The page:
Firearms and imitation firearms are regulated in Victoria under the Firearms Act 1996 and Control of Weapons Act 1990 respectively.
As the regulators of the law in this area, Victoria Police's Licensing & Regulation Division has published a 'What is a firearm?' chart. This chart will assist you to identify the key differences between these devices and the necessary regulatory requirements relevant to each (e.g. registration, licence, approval requirements etc.).
If your device is a firearm and requires that you have a licence under the Firearms Act 1996, you can proceed to the apply for firearms licence section. Alternatively, if your device is an imitation under the Control of Weapons Act 1990, you can proceed to the Chief Commissioner's Approval section.
Amendments made in 2008 to the Firearms Act 1996 gave the Chief Commissioner of Police limited powers to reclassify firearms. As the Chief Commissioner's delegate, the Superintendent of LRD may reclassify firearms that are ordinarily a category A, B or C longarm into a category D or E longarm. This may happen when a firearm has been designed or adapted for military purposes or substantially duplicates a 'militaristic-type' firearm in design, function or appearance.
LRD's superintendent is assisted by the Classification Review Committee when reviewing the classification of a firearm. The Committee also advises the superintendent on the need to regulate other items not covered by the Firearms Act 1996 and consists of the following representatives:
- A representative with knowledge relating to firearms legislation and regulations;
- A police member of Senior Sergeant rank or above, generally the firearms portfolio holder from Licensing & Regulation Division;
- A representative from industry with substantial experience in firearms;
- A representative from a law enforcement agency external to Victoria Police with extensive firearms technical expertise; and
- A representative from Licensing & Regulation Division with comprehensive knowledge of the firearm importation process.
The following firearms have been reclassified:
Differentiating between an imitation firearm, replica firearms and other firearm paraphernalia and toys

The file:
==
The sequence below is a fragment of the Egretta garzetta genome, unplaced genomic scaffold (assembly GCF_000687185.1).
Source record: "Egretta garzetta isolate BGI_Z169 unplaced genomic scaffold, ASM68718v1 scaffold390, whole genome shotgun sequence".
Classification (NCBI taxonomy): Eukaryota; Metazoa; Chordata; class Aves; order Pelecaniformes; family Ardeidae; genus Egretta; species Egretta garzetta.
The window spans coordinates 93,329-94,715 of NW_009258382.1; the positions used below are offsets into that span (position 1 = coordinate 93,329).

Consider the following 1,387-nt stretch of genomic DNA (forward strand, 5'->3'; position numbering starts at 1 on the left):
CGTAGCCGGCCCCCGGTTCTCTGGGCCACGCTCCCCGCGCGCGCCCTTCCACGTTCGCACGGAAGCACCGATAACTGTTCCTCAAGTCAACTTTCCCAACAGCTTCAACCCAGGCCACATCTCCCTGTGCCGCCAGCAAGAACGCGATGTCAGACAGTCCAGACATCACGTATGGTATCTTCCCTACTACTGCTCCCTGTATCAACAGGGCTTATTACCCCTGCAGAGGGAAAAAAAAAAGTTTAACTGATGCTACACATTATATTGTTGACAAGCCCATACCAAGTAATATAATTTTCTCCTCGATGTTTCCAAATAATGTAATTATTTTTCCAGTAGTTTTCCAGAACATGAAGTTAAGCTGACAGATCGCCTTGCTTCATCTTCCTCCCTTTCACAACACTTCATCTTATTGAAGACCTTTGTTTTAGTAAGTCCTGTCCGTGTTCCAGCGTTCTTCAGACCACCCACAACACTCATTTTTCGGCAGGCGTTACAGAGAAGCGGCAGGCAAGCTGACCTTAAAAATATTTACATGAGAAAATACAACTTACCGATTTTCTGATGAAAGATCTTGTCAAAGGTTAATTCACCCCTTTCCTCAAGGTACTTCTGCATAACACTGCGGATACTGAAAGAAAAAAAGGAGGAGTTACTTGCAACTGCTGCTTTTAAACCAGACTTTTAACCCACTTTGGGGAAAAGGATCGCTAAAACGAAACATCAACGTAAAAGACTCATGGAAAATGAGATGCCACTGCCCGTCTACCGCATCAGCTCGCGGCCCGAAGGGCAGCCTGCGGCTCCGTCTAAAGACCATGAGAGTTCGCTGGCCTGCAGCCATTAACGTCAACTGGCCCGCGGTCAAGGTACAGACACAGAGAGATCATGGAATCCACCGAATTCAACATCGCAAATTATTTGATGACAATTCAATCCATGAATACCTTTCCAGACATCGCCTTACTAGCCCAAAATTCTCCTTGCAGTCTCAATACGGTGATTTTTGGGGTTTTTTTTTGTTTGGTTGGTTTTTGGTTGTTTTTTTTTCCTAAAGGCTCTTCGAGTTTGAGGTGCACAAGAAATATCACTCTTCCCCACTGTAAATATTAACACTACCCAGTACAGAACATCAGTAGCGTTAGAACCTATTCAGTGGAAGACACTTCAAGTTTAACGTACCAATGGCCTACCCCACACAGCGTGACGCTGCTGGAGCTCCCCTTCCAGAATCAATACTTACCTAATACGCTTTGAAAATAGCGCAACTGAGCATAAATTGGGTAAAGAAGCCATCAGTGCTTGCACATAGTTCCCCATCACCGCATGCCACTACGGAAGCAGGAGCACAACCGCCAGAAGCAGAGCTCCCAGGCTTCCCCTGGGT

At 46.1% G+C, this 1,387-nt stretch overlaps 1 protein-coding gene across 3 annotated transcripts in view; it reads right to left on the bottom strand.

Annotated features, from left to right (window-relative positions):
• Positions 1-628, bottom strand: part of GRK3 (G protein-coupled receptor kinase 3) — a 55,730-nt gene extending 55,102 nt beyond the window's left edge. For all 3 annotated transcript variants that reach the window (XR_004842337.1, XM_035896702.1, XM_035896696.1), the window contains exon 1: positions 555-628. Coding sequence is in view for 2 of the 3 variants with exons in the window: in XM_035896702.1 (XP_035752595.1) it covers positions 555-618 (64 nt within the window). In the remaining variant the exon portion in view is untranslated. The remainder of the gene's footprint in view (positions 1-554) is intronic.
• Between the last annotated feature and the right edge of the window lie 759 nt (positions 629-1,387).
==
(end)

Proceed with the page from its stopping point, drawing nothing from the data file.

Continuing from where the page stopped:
There are a wide variety of firearm-themed items available on the market aimed at children or firearm enthusiasts. Depending on the overall appearance and function of these items, some may be classified as a registrable firearm, a replica firearm or an imitation firearm. These require an authority to possess, carry or sell in the State of Victoria regardless of the intent of the manufacturer.
The information contained within this page and downloadable Quick Guide to Imitation, Toy & Other firearm paraphernalia has been published to assist you to recognise the distinguishing characteristics of an imitation firearm as opposed to a toy or other firearm paraphernalia to assist you to comply with Victorian laws in this area.
Generally, if an item cannot be mistaken for a working firearm by a reasonable person and does not have the function of a firearm, it will be treated as a toy firearm or other firearm-themed paraphernalia and can be owned without a licence or other authority.
However, items that have the appearance of a working firearm, even where they do not function as one, are classified as imitation firearms. As imitation firearms can cause public alarm, only people with a Chief Commissioner's Weapons Approval or Governor in Council Exemption can possess, carry or offer them for sale in the State of Victoria.
Replica firearms are not the same as imitation firearms. They are working copies of an original firearm and anyone in possession of a replica must register it and be the holder of the appropriate firearms licence.
If you are still uncertain about whether a "toy" fits into the definition of an imitation firearm or firearm based on the above guidelines, LRD recommends that you seek independent legal advice.
From time to time, LRD receives queries regarding the status of certain devices that are readily available for sale in the community. In these situations, LRD uses the Firearms Act 1996 and the Control of Weapons Act 1990 as a point of reference to make a determination regarding the regulation of the item to ensure that a consistent approach is taken in the community.
LRD has made determinations regarding the following items: